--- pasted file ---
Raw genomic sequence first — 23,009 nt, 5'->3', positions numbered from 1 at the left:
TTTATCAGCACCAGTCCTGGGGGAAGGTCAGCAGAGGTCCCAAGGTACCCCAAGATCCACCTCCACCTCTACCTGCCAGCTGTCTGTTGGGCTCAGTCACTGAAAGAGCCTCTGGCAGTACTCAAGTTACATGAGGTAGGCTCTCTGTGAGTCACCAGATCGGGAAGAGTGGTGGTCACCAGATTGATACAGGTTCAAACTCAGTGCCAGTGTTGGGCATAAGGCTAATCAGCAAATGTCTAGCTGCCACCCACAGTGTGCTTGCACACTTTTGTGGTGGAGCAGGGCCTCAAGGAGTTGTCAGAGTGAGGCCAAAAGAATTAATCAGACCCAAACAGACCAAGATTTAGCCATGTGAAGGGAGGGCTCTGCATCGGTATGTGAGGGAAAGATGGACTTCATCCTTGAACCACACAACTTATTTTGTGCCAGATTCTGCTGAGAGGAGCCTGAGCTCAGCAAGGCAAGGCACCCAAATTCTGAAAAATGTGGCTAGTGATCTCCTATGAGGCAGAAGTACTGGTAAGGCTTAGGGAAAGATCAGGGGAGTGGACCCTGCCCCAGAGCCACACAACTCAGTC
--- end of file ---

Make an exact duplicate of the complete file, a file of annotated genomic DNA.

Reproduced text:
Raw genomic sequence first — 23,009 nt, 5'->3', positions numbered from 1 at the left:
TTTATCAGCACCAGTCCTGGGGGAAGGTCAGCAGAGGTCCCAAGGTACCCCAAGATCCACCTCCACCTCTACCTGCCAGCTGTCTGTTGGGCTCAGTCACTGAAAGAGCCTCTGGCAGTACTCAAGTTACATGAGGTAGGCTCTCTGTGAGTCACCAGATCGGGAAGAGTGGTGGTCACCAGATTGATACAGGTTCAAACTCAGTGCCAGTGTTGGGCATAAGGCTAATCAGCAAATGTCTAGCTGCCACCCACAGTGTGCTTGCACACTTTTGTGGTGGAGCAGGGCCTCAAGGAGTTGTCAGAGTGAGGCCAAAAGAATTAATCAGACCCAAACAGACCAAGATTTAGCCATGTGAAGGGAGGGCTCTGCATCGGTATGTGAGGGAAAGATGGACTTCATCCTTGAACCACACAACTTATTTTGTGCCAGATTCTGCTGAGAGGAGCCTGAGCTCAGCAAGGCAAGGCACCCAAATTCTGAAAAATGTGGCTAGTGATCTCCTATGAGGCAGAAGTACTGGTAAGGCTTAGGGAAAGATCAGGGGAGTGGACCCTGCCCCAGAGCCACACAACTCAGTC